The interactions of billions of neurons ultimately give rise to our thoughts and actions.
Remarkably, much of our behaviour is learned starting in infancy and continuing throughout our lifespan. Andrew Saxe is aiming to develop a mathematical toolkit suitable for analyzing and describing aspects of learning in the brain and mind. His current focus is on the theory of deep learning, a class of artificial neural network models that take inspiration from the brain. Alongside this theoretical work, he develops close collaborations with experimentalists to empirically test principles of learning in biological organisms.
Wellcome-Beit Prize, Wellcome Trust, 2019
Sir Henry Dale Fellowship, Wellcome Trust & Royal Society, 2019
Robert J. Glushko Outstanding Doctoral Dissertations Prize, Cognitive Science Society, 2016
NDSEG Fellowship, 2010
Saxe, A. M., McClelland, J. L., & Ganguli, S. (2019). A mathematical theory of semantic development in deep neural networks. Proceedings of the National Academy of Sciences, 116(23), 11537–11546. https://doi.org/10.1073/pnas.1820226116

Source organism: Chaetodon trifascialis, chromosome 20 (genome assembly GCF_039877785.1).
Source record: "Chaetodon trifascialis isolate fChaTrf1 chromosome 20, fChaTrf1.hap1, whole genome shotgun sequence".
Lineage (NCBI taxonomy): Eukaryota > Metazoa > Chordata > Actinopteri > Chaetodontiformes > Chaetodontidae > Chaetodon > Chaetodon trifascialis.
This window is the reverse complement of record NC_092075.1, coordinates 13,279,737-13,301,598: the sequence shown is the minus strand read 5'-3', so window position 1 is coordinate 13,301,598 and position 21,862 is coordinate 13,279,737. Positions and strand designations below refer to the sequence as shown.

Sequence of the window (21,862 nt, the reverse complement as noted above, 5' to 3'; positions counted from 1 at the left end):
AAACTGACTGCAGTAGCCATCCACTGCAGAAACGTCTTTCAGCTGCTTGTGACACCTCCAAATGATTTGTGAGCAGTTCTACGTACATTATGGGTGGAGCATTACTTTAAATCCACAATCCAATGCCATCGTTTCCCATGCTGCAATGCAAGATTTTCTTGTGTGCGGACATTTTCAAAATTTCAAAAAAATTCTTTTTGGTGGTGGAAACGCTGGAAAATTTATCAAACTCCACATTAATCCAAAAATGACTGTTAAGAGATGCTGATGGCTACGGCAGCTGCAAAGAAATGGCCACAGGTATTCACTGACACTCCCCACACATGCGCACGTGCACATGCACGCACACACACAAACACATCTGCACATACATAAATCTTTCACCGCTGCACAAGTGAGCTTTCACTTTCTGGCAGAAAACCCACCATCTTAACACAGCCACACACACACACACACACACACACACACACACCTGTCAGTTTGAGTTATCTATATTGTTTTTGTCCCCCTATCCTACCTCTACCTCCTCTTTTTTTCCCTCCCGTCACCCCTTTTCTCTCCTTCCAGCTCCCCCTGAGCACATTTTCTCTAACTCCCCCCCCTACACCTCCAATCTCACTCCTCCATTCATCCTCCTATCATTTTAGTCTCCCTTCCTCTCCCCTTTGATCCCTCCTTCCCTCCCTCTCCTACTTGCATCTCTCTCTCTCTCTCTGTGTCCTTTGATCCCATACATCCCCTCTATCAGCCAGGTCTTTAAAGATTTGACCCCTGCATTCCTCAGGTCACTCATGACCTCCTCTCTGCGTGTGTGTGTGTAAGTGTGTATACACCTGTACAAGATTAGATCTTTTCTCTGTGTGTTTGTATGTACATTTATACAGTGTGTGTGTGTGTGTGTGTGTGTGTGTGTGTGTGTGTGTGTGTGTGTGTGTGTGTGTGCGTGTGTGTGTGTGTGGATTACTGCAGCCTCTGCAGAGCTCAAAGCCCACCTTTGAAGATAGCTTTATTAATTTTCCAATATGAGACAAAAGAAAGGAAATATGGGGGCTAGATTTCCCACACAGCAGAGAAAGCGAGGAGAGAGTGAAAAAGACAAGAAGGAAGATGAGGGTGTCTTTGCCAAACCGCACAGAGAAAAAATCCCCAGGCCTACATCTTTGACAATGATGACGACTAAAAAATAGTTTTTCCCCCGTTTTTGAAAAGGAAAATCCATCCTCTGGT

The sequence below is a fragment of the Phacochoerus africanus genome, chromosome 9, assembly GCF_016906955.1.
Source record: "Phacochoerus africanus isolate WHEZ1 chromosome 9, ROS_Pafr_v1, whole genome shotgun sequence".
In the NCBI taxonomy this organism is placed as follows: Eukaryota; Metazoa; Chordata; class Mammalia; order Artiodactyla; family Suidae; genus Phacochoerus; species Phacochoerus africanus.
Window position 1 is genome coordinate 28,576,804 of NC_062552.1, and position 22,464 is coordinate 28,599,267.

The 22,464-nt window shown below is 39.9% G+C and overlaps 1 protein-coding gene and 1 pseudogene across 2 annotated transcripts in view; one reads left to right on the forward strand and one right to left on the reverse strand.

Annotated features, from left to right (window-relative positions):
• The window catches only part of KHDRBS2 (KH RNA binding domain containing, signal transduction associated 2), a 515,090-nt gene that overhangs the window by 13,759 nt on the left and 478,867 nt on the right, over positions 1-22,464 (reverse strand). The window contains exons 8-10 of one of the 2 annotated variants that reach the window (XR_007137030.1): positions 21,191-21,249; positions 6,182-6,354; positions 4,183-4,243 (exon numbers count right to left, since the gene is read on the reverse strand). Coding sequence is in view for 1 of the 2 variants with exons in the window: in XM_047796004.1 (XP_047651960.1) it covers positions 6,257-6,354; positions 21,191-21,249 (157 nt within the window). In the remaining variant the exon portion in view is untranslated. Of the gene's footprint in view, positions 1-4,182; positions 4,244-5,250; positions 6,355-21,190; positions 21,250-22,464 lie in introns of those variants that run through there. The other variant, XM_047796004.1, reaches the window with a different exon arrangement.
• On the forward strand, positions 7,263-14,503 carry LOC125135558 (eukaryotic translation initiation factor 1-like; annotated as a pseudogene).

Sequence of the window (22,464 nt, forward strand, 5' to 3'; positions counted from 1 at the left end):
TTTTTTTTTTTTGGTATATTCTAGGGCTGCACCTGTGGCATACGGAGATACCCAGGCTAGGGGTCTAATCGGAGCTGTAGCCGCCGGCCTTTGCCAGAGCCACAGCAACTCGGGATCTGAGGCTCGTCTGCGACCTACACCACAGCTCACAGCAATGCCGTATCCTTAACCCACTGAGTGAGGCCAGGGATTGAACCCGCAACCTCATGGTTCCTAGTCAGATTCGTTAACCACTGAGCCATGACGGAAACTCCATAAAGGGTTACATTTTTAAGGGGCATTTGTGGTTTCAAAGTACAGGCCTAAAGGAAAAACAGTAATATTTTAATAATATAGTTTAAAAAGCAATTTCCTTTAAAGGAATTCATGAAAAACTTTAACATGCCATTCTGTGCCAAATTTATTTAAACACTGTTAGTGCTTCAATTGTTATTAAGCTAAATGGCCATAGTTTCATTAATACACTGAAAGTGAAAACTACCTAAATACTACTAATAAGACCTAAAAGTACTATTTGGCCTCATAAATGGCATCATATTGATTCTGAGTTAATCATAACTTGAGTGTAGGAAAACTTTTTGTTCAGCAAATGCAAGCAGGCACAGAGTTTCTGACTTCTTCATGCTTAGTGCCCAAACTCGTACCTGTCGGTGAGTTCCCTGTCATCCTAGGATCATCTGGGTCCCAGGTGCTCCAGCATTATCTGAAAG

Earle, A. C., Saxe, A. M., & Rosman, B. (2018). Hierarchical Subtask Discovery with Non-Negative Matrix Factorization. In Y. Bengio & Y. LeCun (Eds.), International Conference on Learning Representations.
Advani*, M., & Saxe*, A. M. (2017). High-dimensional dynamics of generalization error in neural networks. ArXiv.
Musslick, S., Saxe, A. M., Ozcimder, K., Dey, B., Henselman, G., & Cohen, J. D. (2017). Multitasking Capability Versus Learning Efficiency in Neural Network Architectures. Annual Meeting of the Cognitive Science Society, 829–834.
Saxe, A. M., McClelland, J. L., & Ganguli, S. (2014). Exact solutions to the nonlinear dynamics of learning in deep linear neural networks. In Y. Bengio & Y. LeCun (Eds.), International Conference on Learning Representations.